The ultraviolet region of the spectrum is an area of space astrophysics where major discoveries can be made possible in the near future by significant yet feasible gains from technology. Combined improvements in detector quantum efficiency (5-10x), optical coatings and higher-performance wide-field spectrometers (5-10x), lead to increased multiplex advantage (10-100x). Single photon counting as well as large numbers of pixels are crucial. Figure 1 shows by simulation, an example of how a high QE photon-counting UV detector array with a large number of pixels makes a dramatic impact on discovery and science return in future missions. Recently, through APRA and JPL internal funding, we completed an aggressive and highly successful technology demonstration of high quantum efficiency (QE), solid-state, UV photoncounting arrays by applying JPLs back illumination processes including thinning, delta doping technology, and developing advanced antireflection (AR) coatings to commercially available Electron Multiplied Charge-Coupled Devices (EMCCDs). Using molecular beam epitaxy (MBE) and atomic layer deposition (ALD) to achieve atomic-scale control over the surface, JPLs technology is unique in producing silicon detectors with exceptional stability and worldrecord QE (greater than 50%) throughout the ultraviolet (UV). We propose to build on this success and the success of our past accomplishments in demonstrating and developing, high sensitivity, stable, and uniform UV/optical silicon imagers. The results shown in figure 2 and described in this proposal represent a breakthrough in single photon counting UV detector response. We propose to advance the maturity of this Solid state Photon counting Ultraviolet Detector (SPUD) and advance the manufacturability, and reliability of SPUD and other high efficiency silicon imagers which will have a strong impact on future instruments capability and future discoveries. By leveraging the investments in technology development and infrastructure for producing delta doped silicon detectors including the more recent acquisitions at JPL of production-scale MBE and ALD, we propose to create a routine and reliable source for production of high efficiency and innovative UV/Optical detector arrays for the community. In addition to advancing the TRL of the SPUD, this detector shown in figure 2 represents an example of the power of the technology proposed here. The QE and response stability can be applied to various silicon imager architectures that are called for in the next generation of instruments and applications. The proposed effort is in direct response for the needs of future NASA missions including the Astro2010 Decadal Survey recommendations for a 4- meter UV/optical telescope and UV detector and coatings technologies and this SAT call for Detectors and UV coatings. Furthermore, because of the dramatic efficiency increase in the detector, Hubble Class science will be possible with smaller size apertures. This effort is likely to have a great impact on future Probe- and Explorer-class missions.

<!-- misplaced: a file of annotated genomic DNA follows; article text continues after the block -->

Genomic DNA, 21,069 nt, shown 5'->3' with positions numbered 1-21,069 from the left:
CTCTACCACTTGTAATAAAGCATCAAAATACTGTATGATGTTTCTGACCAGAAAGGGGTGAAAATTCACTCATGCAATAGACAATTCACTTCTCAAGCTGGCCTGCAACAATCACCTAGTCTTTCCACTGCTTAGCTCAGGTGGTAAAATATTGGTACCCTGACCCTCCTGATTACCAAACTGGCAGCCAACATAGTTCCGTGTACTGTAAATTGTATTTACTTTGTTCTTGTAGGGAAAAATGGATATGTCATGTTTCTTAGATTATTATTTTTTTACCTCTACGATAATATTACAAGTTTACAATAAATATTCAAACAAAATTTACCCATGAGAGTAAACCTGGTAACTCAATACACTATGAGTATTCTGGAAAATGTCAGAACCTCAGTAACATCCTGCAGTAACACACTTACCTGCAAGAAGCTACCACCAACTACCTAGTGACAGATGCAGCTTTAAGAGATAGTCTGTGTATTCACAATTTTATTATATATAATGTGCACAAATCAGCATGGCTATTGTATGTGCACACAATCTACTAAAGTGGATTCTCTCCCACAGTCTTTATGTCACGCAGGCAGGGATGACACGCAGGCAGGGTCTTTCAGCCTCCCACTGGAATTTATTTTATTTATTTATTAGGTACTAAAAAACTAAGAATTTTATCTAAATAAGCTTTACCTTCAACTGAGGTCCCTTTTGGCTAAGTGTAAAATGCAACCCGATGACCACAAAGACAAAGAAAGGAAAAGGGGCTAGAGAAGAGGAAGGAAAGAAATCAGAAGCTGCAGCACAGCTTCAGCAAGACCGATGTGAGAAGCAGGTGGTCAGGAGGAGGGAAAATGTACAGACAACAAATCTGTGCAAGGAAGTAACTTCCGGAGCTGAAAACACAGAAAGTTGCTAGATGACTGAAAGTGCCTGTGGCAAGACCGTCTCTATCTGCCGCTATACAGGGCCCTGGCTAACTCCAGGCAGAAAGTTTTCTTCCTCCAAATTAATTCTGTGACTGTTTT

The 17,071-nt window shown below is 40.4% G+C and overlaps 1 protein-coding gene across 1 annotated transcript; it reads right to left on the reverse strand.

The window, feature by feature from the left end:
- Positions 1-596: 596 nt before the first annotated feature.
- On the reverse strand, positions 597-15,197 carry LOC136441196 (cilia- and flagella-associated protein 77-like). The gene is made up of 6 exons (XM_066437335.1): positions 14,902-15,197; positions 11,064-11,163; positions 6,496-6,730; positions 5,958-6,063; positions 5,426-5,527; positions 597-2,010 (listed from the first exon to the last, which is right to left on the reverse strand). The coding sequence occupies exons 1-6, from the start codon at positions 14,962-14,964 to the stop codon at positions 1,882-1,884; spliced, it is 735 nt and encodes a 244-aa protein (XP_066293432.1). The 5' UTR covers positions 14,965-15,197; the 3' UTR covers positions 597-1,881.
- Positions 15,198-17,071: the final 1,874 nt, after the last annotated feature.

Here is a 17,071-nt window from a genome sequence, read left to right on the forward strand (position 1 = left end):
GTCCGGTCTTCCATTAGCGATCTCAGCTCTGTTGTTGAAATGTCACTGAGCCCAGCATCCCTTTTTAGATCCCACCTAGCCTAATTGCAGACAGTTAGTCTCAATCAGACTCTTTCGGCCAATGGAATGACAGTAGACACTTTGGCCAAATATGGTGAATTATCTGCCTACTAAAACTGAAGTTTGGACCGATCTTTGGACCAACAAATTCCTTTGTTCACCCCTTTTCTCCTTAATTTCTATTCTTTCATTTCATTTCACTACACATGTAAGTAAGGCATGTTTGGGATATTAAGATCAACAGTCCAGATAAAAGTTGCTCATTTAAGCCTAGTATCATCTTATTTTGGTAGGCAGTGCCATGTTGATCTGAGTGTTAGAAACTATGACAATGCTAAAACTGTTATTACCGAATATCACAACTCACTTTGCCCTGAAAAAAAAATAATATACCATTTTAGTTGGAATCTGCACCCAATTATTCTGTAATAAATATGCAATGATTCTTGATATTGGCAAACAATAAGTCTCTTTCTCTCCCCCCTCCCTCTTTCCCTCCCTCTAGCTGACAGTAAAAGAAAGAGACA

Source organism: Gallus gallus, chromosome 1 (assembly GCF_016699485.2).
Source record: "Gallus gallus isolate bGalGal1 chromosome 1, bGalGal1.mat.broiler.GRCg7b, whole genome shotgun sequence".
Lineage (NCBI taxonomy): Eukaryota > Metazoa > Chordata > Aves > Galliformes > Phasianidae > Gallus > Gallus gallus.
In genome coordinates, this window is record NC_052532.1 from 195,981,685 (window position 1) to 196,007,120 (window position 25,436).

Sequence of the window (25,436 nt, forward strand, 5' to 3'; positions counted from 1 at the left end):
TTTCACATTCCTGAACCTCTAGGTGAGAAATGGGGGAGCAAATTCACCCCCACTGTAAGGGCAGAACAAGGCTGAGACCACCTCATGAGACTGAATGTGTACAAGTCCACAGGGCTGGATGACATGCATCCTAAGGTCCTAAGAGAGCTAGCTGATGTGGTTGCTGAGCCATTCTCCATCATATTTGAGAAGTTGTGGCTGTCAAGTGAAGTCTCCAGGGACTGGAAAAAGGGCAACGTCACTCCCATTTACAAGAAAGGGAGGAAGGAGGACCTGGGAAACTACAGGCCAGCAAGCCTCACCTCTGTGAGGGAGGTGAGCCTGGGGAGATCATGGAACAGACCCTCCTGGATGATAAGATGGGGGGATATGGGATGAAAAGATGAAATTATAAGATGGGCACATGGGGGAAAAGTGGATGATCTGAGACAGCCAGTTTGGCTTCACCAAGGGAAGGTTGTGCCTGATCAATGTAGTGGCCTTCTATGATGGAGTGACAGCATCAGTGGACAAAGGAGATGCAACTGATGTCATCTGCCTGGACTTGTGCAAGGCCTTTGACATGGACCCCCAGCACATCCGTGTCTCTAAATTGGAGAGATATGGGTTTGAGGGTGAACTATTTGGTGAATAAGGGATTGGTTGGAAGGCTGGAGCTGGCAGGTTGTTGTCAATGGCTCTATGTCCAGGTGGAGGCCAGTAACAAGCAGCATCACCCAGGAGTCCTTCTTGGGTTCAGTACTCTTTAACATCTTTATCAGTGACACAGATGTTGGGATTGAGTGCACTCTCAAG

|Effective start/end date||6/7/13 → 6/30/16|
- National Aeronautics Space Administration (NASA): $145,000.00
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